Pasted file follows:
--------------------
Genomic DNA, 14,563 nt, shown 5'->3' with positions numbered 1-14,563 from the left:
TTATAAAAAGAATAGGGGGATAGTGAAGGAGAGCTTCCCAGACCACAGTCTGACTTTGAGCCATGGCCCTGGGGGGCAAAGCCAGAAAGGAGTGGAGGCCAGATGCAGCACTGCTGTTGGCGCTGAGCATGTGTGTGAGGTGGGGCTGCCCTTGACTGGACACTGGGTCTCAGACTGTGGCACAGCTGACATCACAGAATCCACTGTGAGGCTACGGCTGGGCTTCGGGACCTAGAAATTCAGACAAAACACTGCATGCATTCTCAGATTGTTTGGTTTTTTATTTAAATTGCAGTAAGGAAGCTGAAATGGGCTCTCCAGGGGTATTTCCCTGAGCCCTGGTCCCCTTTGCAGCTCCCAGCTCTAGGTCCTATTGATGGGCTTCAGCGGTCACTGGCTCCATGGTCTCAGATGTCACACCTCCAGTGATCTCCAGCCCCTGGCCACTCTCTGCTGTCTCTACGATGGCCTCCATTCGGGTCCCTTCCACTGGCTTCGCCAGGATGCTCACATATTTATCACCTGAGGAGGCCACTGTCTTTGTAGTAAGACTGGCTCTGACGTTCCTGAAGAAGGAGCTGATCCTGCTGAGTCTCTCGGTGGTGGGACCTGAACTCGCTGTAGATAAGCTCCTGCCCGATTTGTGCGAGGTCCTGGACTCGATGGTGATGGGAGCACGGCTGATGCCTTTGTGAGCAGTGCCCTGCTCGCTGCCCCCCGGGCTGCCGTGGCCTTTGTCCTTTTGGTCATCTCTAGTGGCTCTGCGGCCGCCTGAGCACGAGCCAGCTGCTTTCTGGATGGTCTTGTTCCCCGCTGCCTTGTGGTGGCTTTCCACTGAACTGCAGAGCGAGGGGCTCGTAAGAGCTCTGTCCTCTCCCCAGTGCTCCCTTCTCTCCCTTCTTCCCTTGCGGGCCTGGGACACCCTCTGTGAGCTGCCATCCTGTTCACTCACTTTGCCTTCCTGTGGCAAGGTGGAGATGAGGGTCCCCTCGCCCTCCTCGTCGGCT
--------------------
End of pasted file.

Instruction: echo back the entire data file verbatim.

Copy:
Genomic DNA, 14,563 nt, shown 5'->3' with positions numbered 1-14,563 from the left:
TTATAAAAAGAATAGGGGGATAGTGAAGGAGAGCTTCCCAGACCACAGTCTGACTTTGAGCCATGGCCCTGGGGGGCAAAGCCAGAAAGGAGTGGAGGCCAGATGCAGCACTGCTGTTGGCGCTGAGCATGTGTGTGAGGTGGGGCTGCCCTTGACTGGACACTGGGTCTCAGACTGTGGCACAGCTGACATCACAGAATCCACTGTGAGGCTACGGCTGGGCTTCGGGACCTAGAAATTCAGACAAAACACTGCATGCATTCTCAGATTGTTTGGTTTTTTATTTAAATTGCAGTAAGGAAGCTGAAATGGGCTCTCCAGGGGTATTTCCCTGAGCCCTGGTCCCCTTTGCAGCTCCCAGCTCTAGGTCCTATTGATGGGCTTCAGCGGTCACTGGCTCCATGGTCTCAGATGTCACACCTCCAGTGATCTCCAGCCCCTGGCCACTCTCTGCTGTCTCTACGATGGCCTCCATTCGGGTCCCTTCCACTGGCTTCGCCAGGATGCTCACATATTTATCACCTGAGGAGGCCACTGTCTTTGTAGTAAGACTGGCTCTGACGTTCCTGAAGAAGGAGCTGATCCTGCTGAGTCTCTCGGTGGTGGGACCTGAACTCGCTGTAGATAAGCTCCTGCCCGATTTGTGCGAGGTCCTGGACTCGATGGTGATGGGAGCACGGCTGATGCCTTTGTGAGCAGTGCCCTGCTCGCTGCCCCCCGGGCTGCCGTGGCCTTTGTCCTTTTGGTCATCTCTAGTGGCTCTGCGGCCGCCTGAGCACGAGCCAGCTGCTTTCTGGATGGTCTTGTTCCCCGCTGCCTTGTGGTGGCTTTCCACTGAACTGCAGAGCGAGGGGCTCGTAAGAGCTCTGTCCTCTCCCCAGTGCTCCCTTCTCTCCCTTCTTCCCTTGCGGGCCTGGGACACCCTCTGTGAGCTGCCATCCTGTTCACTCACTTTGCCTTCCTGTGGCAAGGTGGAGATGAGGGTCCCCTCGCCCTCCTCGTCGGCT